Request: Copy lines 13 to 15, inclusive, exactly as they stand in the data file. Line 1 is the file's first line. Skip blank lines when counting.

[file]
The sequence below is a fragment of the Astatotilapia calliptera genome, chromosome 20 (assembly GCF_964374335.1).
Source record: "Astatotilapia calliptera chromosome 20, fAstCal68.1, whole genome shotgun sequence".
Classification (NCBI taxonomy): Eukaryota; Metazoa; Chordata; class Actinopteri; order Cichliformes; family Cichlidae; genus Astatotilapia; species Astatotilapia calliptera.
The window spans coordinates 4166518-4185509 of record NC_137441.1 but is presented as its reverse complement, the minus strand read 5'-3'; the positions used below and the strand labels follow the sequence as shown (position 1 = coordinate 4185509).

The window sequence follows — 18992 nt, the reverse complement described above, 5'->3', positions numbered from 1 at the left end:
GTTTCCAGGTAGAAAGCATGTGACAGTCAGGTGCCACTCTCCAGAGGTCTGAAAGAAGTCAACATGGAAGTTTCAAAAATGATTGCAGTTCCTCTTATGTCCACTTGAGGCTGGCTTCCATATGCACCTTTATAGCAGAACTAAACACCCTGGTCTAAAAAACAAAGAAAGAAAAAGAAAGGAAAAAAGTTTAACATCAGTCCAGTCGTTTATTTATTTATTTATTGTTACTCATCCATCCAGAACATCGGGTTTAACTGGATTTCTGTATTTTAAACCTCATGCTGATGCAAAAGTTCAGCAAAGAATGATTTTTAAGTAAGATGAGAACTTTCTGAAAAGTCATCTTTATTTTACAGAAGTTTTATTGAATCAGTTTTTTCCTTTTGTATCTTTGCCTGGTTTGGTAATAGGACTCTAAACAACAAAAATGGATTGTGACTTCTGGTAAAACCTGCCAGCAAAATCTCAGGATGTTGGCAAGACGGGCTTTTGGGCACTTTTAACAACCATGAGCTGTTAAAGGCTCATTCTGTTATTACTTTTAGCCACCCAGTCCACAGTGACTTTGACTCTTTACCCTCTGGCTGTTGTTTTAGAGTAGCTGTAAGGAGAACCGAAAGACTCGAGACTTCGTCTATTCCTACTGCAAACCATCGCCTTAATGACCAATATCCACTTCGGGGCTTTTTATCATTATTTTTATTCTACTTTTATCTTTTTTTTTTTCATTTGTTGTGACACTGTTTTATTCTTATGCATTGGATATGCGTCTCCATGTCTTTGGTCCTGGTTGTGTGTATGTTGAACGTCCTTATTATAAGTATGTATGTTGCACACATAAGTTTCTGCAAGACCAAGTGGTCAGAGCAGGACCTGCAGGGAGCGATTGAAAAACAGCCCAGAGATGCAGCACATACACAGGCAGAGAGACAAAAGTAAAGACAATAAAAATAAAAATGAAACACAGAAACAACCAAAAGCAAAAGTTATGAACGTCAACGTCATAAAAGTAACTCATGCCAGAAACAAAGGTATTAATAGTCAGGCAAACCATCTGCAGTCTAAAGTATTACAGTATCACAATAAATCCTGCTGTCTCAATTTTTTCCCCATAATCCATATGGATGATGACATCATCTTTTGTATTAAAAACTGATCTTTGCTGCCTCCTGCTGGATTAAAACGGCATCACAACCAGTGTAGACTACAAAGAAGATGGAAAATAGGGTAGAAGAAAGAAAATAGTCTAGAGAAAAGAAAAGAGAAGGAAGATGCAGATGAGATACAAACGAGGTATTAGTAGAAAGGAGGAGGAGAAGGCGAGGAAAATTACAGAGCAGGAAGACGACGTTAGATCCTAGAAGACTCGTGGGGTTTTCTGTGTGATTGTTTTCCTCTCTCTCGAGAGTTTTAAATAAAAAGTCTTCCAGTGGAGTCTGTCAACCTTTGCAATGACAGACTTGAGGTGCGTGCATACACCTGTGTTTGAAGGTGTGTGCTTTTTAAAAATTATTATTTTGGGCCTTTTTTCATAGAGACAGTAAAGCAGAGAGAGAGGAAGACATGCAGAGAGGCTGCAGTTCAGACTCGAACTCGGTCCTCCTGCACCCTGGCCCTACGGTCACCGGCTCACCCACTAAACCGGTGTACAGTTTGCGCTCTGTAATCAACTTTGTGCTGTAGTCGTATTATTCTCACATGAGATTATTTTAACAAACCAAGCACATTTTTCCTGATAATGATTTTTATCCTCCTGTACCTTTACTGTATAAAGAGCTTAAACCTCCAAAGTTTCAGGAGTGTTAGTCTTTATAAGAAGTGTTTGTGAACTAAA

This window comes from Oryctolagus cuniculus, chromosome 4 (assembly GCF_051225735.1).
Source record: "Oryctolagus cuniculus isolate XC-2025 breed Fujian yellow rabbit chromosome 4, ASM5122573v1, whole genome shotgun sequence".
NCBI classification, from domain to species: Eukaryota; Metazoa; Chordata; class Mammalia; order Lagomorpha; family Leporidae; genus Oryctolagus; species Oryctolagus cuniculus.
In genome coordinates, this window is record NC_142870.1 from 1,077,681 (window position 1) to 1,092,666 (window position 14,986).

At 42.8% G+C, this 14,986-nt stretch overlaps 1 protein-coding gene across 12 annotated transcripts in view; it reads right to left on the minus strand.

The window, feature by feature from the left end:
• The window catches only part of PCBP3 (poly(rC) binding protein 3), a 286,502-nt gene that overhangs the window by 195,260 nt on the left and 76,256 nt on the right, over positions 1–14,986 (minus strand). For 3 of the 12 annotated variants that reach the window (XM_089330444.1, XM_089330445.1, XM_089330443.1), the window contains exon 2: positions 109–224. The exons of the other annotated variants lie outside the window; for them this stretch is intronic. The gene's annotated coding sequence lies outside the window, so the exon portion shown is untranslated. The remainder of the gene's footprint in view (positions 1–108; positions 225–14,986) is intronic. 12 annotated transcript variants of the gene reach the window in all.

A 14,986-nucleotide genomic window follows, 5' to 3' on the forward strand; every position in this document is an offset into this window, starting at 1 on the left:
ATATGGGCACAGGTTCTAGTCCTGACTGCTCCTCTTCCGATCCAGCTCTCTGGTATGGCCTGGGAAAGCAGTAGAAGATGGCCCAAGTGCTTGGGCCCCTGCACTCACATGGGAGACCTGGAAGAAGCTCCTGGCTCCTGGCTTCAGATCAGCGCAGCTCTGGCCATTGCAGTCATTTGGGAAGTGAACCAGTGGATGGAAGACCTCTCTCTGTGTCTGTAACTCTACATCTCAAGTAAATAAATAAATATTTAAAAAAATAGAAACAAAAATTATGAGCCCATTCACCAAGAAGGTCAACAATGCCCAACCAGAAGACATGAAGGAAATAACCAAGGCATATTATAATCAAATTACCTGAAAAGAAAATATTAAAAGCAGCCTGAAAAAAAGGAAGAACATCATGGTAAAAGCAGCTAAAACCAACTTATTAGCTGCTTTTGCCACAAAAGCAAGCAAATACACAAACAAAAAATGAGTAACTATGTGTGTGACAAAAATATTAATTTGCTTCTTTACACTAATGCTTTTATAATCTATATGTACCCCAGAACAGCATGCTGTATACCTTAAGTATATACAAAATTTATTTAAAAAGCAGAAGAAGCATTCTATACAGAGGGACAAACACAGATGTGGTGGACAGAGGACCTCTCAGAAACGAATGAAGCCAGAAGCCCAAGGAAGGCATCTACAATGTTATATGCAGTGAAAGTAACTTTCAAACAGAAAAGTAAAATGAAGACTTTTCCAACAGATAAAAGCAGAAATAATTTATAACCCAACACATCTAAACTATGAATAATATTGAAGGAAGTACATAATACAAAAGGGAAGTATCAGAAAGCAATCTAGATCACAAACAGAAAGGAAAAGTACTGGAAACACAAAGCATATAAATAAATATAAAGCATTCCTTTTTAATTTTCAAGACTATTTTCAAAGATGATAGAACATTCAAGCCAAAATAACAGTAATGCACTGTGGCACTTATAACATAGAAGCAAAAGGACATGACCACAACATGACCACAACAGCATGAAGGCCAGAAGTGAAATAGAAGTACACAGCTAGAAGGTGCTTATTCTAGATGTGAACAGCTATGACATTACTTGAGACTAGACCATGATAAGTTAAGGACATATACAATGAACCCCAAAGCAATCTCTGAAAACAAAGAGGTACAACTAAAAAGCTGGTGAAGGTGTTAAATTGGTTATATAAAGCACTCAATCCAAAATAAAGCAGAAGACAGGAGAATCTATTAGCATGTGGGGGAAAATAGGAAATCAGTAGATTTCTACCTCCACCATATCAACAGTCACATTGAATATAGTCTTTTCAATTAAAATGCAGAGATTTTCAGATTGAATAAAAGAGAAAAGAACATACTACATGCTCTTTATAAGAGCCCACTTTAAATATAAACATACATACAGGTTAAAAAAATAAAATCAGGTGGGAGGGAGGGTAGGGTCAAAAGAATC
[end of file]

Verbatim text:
• The window catches only part of PCBP3 (poly(rC) binding protein 3), a 286,502-nt gene that overhangs the window by 195,260 nt on the left and 76,256 nt on the right, over positions 1–14,986 (minus strand). For 3 of the 12 annotated variants that reach the window (XM_089330444.1, XM_089330445.1, XM_089330443.1), the window contains exon 2: positions 109–224. The exons of the other annotated variants lie outside the window; for them this stretch is intronic. The gene's annotated coding sequence lies outside the window, so the exon portion shown is untranslated. The remainder of the gene's footprint in view (positions 1–108; positions 225–14,986) is intronic. 12 annotated transcript variants of the gene reach the window in all.

A 14,986-nucleotide genomic window follows, 5' to 3' on the forward strand; every position in this document is an offset into this window, starting at 1 on the left:
ATATGGGCACAGGTTCTAGTCCTGACTGCTCCTCTTCCGATCCAGCTCTCTGGTATGGCCTGGGAAAGCAGTAGAAGATGGCCCAAGTGCTTGGGCCCCTGCACTCACATGGGAGACCTGGAAGAAGCTCCTGGCTCCTGGCTTCAGATCAGCGCAGCTCTGGCCATTGCAGTCATTTGGGAAGTGAACCAGTGGATGGAAGACCTCTCTCTGTGTCTGTAACTCTACATCTCAAGTAAATAAATAAATATTTAAAAAAATAGAAACAAAAATTATGAGCCCATTCACCAAGAAGGTCAACAATGCCCAACCAGAAGACATGAAGGAAATAACCAAGGCATATTATAATCAAATTACCTGAAAAGAAAATATTAAAAGCAGCCTGAAAAAAAGGAAGAACATCATGGTAAAAGCAGCTAAAACCAACTTATTAGCTGCTTTTGCCACAAAAGCAAGCAAATACACAAACAAAAAATGAGTAACTATGTGTGTGACAAAAATATTAATTTGCTTCTTTACACTAATGCTTTTATAATCTATATGTACCCCAGAACAGCATGCTGTATACCTTAAGTATATACAAAATTTATTTAAAAAGCAGAAGAAGCATTCTATACAGAGGGACAAACACAGATGTGGTGGACAGAGGACCTCTCAGAAACGAATGAAGCCAGAAGCCCAAGGAAGGCATCTACAATGTTATATGCAGTGAAAGTAACTTTCAAACAGAAAAGTAAAATGAAGACTTTTCCAACAGATAAAAGCAGAAATAATTTATAACCCAACACATCTAAACTATGAATAATATTGAAGGAAGTACATAATACAAAAGGGAAGTATCAGAAAGCAATCTAGATCACAAACAGAAAGGAAAAGTACTGGAAACACAAAGCATATAAATAAATATAAAGCATTCCTTTTTAATTTTCAAGACTATTTTCAAAGATGATAGAACATTCAAGCCAAAATAACAGTAATGCACTGTGGCACTTATAACATAGAAGCAAAAGGACATGACCACAACATGACCACAACAGCATGAAGGCCAGAAGTGAAATAGAAGTACACAGCTAGAAGGTGCTTATTCTAGATGTGAACAGCTATGACATTACTTGAGACTAGACCATGATAAGTTAAGGACATATACAATGAACCCCAAAGCAATCTCTGAAAACAAAGAGGTACAACTAAAAAGCTGGTGAAGGTGTTAAATTGGTTATATAAAGCACTCAATCCAAAATAAAGCAGAAGACAGGAGAATCTATTAGCATGTGGGGGAAAATAGGAAATCAGTAGATTTCTACCTCCACCATATCAACAGTCACATTGAATATAGTCTTTTCAATTAAAATGCAGAGATTTTCAGATTGAATAAAAGAGAAAAGAACATACTACATGCTCTTTATAAGAGCCCACTTTAAATATAAACATACATACAGGTTAAAAAAATAAAATCAGGTGGGAGGGAGGGTAGGGTCAAAAGAATC